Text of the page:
July 24 (Bloomberg) -- The Indonesian rupiah’s decline to a four-year low this week adds to evidence that two interest-rate increases and the first fuel-price boost in five years haven’t done enough to curb Indonesia’s current-account deficit.
The central bank said yesterday it sees the rupiah moving to a new equilibrium, after the currency slid 1.3 percent. The rupiah weakened further to 10,260 a dollar today, the lowest level since July 2009, according to prices from local banks. It will probably reach 10,340 by the end of 2013, according to the average prediction as of today by the four most-accurate rupiah forecasters of the past year.
“It looks to be more of a case of too late rather than too little,” said Wellian Wiranto, an investment strategist at the wealth management unit of Barclays Plc, which sees the rupiah at 10,800 by mid-2014. “While the host of measures they have adopted have been laudably decisive and helpful, they simply take time to work.”
Southeast Asia’s biggest economy has suffered capital outflows even after policy makers increased the benchmark rate by 0.75 percentage point and raised subsidized fuel prices in the past two months. With elections next year making further moves to reduce subsidies more difficult, officials may have to rely on higher borrowing costs and a weaker rupiah to cool demand for imports that spurred a record $24 billion current-account gap in 2012.
“Indonesia needs it to curb import demand,” said Mirza Adityaswara, chief executive officer of Indonesia Deposit Insurance Corp., referring to a weaker currency. “Raising rates will give an impact to the economy but Indonesia needs a slow economy to narrow the current-account deficit.”
The current-account shortfall leaves the country vulnerable to volatile global capital flows, Wiranto said.
Foreign direct investment into Indonesia rose 18.9 percent last quarter from a year earlier, the smallest gain since 2010, the investment coordinating board said yesterday. At the same time, domestic investment surged 59.1 percent. Rising local investment has fueled demand for capital imports and contributed to the current-account deficit.
The rupiah has fallen more than 7 percent in the past 12 months, making it the worst performer after the yen among 11 Asian currencies tracked by Bloomberg. Foreign funds have pulled about $3 billion from Indonesian stocks and $1.8 billion from rupiah-denominated government bonds since May 22, when U.S. Federal Reserve comments spurred speculation it may reduce stimulus, according to data compiled by Bloomberg.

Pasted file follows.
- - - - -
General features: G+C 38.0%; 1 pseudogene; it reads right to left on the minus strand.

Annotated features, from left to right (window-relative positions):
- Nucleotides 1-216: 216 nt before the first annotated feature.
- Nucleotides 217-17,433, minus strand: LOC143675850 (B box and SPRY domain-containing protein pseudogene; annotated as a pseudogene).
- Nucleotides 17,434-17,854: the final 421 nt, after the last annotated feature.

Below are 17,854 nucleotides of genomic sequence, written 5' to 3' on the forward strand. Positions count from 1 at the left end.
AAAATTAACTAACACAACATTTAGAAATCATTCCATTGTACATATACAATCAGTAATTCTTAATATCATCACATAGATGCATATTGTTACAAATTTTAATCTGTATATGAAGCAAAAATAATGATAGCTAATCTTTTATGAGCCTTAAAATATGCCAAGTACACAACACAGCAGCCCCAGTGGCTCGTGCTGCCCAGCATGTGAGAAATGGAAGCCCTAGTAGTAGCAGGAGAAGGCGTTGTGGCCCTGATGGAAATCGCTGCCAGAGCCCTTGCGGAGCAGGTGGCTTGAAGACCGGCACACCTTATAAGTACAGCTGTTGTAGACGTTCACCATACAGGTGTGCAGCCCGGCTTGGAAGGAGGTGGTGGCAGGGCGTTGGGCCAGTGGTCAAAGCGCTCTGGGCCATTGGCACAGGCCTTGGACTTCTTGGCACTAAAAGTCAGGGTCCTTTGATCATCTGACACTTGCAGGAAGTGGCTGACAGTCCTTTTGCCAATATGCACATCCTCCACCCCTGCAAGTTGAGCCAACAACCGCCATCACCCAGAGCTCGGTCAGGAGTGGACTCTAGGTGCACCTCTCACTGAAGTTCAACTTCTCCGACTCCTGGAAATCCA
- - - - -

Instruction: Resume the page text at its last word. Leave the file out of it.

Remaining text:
A rupiah level of about 10,000 isn’t a cause for concern and will help make the trade balance healthier, Bank Indonesia Governor Agus Martowardojo said July 17. The monetary authority sees a need to take steps against faster inflation and to narrow the current-account gap, he said.
The currency plunged the most in 13 months yesterday in onshore trading, as Bank Indonesia allows a more rapid slide toward levels quoted in the offshore market. The central bank has allowed the rupiah to gradually depreciate, especially this month, Deputy Governor Perry Warjiyo said July 12.
“It looks as though Bank Indonesia has finally accepted that it can’t hold the rupiah below 10,000 without burning an unacceptable level of reserves and indeed a controlled depreciation remains the best way of trying to keep the current-account deficit in check,” said Robert Prior-Wandesforde, a Singapore-based economist at Credit Suisse Group AG.
The most accurate rupiah forecasters in the past year were Citigroup Inc., Macquarie Group Ltd., HSBC Holdings Plc and Barclays, according to Bloomberg rankings. Currency forwards show traders are betting on further depreciation in the rupiah. One-month non-deliverable forwards were weaker than the spot rate at about 10,480 today.
Rising wealth and investment has spurred economic growth above 6 percent for more than two years, leading imports to climb 8 percent last year, according to government data. That came as exports fell 9.8 percent because of weak prices for commodities such as crude oil, gas and coal.
Indonesia sought to cut its import bill by lifting subsidized fuel prices in June, a move that Finance Minister Chatib Basri said would strengthen the rupiah to meet the government’s target for the currency to average 9,600 per dollar this year.
The central bank’s next move could be further increases in interest rates, said Fauzi Ichsan, an economist at Standard Chartered Plc in Jakarta.
“Indonesia needs to raise rates again in August or September by 25 basis points, and 25 basis points in the fourth quarter, to make foreign investors interested in investing in Indonesia,” he said. “Right now Indonesia needs more capital inflows to reduce the current-account deficit.”
The shortfall may reach $20 billion this year and the current account will remain in deficit next year as no near-term rebound of commodity prices is in sight, he said.
Reducing the deficit in the longer-term will require re-tooling the economy to manufacture higher value goods for export, increasing productivity and improving infrastructure, steps that the government is starting to take, said Gundy Cahyadi, an economist at Oversea-Chinese Banking Corp. in Singapore.
Indonesia is encouraging investment in iron, steel, and petrochemicals production to cut dependence on imports, the country’s Industry Minister Mohamad S. Hidayat told Bloomberg TV Indonesia in an interview yesterday. The country is also tackling food imports by trying to grow more rice, build sugar mills, and boost output of products such as chocolate.
“The current-account deficit is increasingly a structural problem that cannot be solved by monetary policy alone,” Cahyadi said.
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